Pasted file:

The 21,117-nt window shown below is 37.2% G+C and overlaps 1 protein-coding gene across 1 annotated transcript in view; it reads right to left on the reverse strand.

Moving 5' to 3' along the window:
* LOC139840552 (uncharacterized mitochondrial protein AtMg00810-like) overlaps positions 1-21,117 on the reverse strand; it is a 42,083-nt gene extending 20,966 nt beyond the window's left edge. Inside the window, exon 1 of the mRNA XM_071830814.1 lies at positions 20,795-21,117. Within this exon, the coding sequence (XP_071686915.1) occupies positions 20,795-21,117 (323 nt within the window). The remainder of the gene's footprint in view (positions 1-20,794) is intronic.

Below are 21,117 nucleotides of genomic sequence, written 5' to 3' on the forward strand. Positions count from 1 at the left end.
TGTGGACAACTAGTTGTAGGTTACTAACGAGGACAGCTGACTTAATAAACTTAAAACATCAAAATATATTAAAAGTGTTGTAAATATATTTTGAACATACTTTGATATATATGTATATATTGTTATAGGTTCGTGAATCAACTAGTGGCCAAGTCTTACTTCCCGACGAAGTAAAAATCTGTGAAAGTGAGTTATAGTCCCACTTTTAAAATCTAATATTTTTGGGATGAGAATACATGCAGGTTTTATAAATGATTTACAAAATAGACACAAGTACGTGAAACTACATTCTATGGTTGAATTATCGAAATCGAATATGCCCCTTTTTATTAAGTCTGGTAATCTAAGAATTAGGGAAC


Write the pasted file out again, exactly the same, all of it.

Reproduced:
The 21,117-nt window shown below is 37.2% G+C and overlaps 1 protein-coding gene across 1 annotated transcript in view; it reads right to left on the reverse strand.

Moving 5' to 3' along the window:
* LOC139840552 (uncharacterized mitochondrial protein AtMg00810-like) overlaps positions 1-21,117 on the reverse strand; it is a 42,083-nt gene extending 20,966 nt beyond the window's left edge. Inside the window, exon 1 of the mRNA XM_071830814.1 lies at positions 20,795-21,117. Within this exon, the coding sequence (XP_071686915.1) occupies positions 20,795-21,117 (323 nt within the window). The remainder of the gene's footprint in view (positions 1-20,794) is intronic.

Below are 21,117 nucleotides of genomic sequence, written 5' to 3' on the forward strand. Positions count from 1 at the left end.
TGTGGACAACTAGTTGTAGGTTACTAACGAGGACAGCTGACTTAATAAACTTAAAACATCAAAATATATTAAAAGTGTTGTAAATATATTTTGAACATACTTTGATATATATGTATATATTGTTATAGGTTCGTGAATCAACTAGTGGCCAAGTCTTACTTCCCGACGAAGTAAAAATCTGTGAAAGTGAGTTATAGTCCCACTTTTAAAATCTAATATTTTTGGGATGAGAATACATGCAGGTTTTATAAATGATTTACAAAATAGACACAAGTACGTGAAACTACATTCTATGGTTGAATTATCGAAATCGAATATGCCCCTTTTTATTAAGTCTGGTAATCTAAGAATTAGGGAAC